Jeff Green | Mar 06, 2019
Duncan Sinclair, former Dean of Medicine at Queen’s University, and the author of a book on health care reform in Ontario, now lives a quiet (for him) life on Buck Lake near Perth Road.
But he is still, at 85, involved in health care reform. He has been meeting, over the past year or so, with what he describes as a “a small group trying to organise what the current government is calling an “Ontario Health Team” in South Eastern Ontario.
I called him to this week to get his perspective on the latest government pronouncements over health care and their impact in Frontenac County. It turned out he was way ahead of the curve.
“I think what the government has in minds for healthcare has the potential to be a very good thing” he said in a telephone interview this week.
And there are plans for Eastern Ontario to be one of the first jurisdictions to see some wholesale changes.
A meeting took place in Kingston last week, attended by what Sinclair describes as a “coalition of the willing”, representatives from healthcare agencies from Hastings, Prince Edward, Lennox and Addington, Frontenac, Lanark and Leeds and Grenville Counties as well as the Citied of Belleville and Kingston, to talk about the potential to form a single Health Team to serve the 500,000 people living in those jurisdictions.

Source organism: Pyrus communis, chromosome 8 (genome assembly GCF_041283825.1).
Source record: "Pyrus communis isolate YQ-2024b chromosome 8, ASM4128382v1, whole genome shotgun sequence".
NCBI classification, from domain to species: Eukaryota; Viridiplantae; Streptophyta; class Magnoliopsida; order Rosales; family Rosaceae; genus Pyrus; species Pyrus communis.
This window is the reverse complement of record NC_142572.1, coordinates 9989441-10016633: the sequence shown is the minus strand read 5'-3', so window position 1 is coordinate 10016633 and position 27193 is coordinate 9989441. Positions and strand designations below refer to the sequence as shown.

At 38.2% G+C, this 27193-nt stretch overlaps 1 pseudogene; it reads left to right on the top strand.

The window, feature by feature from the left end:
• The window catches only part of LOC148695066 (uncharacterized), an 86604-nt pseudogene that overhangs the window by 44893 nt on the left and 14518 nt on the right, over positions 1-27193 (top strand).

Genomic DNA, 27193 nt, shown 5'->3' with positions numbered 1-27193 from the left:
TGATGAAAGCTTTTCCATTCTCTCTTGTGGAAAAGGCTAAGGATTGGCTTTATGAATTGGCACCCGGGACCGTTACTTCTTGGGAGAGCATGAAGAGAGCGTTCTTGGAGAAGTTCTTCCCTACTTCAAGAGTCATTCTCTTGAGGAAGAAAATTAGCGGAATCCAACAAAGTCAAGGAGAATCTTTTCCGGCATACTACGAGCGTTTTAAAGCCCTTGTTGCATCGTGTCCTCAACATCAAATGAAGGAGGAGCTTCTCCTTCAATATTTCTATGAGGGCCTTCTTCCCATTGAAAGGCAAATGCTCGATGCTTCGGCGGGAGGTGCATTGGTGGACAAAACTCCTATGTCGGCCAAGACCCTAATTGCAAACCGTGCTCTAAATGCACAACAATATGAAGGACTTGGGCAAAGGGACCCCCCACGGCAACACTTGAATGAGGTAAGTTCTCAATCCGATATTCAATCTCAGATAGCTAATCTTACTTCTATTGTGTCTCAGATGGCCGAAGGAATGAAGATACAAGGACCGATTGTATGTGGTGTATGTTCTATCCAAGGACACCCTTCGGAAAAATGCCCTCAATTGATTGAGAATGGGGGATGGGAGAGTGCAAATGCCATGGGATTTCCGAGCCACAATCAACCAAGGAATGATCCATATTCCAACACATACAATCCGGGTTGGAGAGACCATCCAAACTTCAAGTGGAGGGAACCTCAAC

Sinclair said that the ambitious idea includes hospitals, primary care, Community Health Centres, and even Public Health Agencies at the outset.
“The idea is to transfer the responsibility for allocating resources from funders as it is now, those delivering service, and to be as efficient as possible in providing all of all of the services that people need, services acting together in consultation with people who are being served.”
In Frontenac County, the Sydenham and Verona Medical Clinics and Sharbot lake Family Health Teams could be part of the change, and community service agencies as well.
The group is attempting to work with the “coalition of the willing” to put together a proposal in short order for the province to look at. They would like to be ready the 14 Local Health Integration Networks (LHINS) fold and the new health care super agency takes over.